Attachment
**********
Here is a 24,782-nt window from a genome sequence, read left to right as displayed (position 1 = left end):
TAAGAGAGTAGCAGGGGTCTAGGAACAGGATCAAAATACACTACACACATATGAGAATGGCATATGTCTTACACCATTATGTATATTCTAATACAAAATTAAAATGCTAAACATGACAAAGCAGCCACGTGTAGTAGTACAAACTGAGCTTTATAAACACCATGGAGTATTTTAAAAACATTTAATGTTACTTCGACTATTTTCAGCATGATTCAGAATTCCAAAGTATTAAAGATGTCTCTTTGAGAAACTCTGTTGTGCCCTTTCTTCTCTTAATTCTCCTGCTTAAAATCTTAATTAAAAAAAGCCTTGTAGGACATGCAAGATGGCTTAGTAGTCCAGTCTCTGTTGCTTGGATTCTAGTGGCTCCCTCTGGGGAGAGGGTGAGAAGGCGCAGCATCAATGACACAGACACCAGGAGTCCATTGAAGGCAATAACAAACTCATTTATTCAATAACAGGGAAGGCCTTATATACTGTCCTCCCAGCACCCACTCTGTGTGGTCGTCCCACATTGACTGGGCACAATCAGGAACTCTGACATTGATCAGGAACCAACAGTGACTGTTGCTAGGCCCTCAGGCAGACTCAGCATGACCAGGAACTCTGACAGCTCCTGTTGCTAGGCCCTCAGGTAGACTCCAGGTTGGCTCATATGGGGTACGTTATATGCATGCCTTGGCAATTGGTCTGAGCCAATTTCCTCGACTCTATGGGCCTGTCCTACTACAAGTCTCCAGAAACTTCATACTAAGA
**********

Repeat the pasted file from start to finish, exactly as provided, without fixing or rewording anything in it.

Here is a 24,782-nt window from a genome sequence, read left to right as displayed (position 1 = left end):
TAAGAGAGTAGCAGGGGTCTAGGAACAGGATCAAAATACACTACACACATATGAGAATGGCATATGTCTTACACCATTATGTATATTCTAATACAAAATTAAAATGCTAAACATGACAAAGCAGCCACGTGTAGTAGTACAAACTGAGCTTTATAAACACCATGGAGTATTTTAAAAACATTTAATGTTACTTCGACTATTTTCAGCATGATTCAGAATTCCAAAGTATTAAAGATGTCTCTTTGAGAAACTCTGTTGTGCCCTTTCTTCTCTTAATTCTCCTGCTTAAAATCTTAATTAAAAAAAGCCTTGTAGGACATGCAAGATGGCTTAGTAGTCCAGTCTCTGTTGCTTGGATTCTAGTGGCTCCCTCTGGGGAGAGGGTGAGAAGGCGCAGCATCAATGACACAGACACCAGGAGTCCATTGAAGGCAATAACAAACTCATTTATTCAATAACAGGGAAGGCCTTATATACTGTCCTCCCAGCACCCACTCTGTGTGGTCGTCCCACATTGACTGGGCACAATCAGGAACTCTGACATTGATCAGGAACCAACAGTGACTGTTGCTAGGCCCTCAGGCAGACTCAGCATGACCAGGAACTCTGACAGCTCCTGTTGCTAGGCCCTCAGGTAGACTCCAGGTTGGCTCATATGGGGTACGTTATATGCATGCCTTGGCAATTGGTCTGAGCCAATTTCCTCGACTCTATGGGCCTGTCCTACTACAAGTCTCCAGAAACTTCATACTAAGA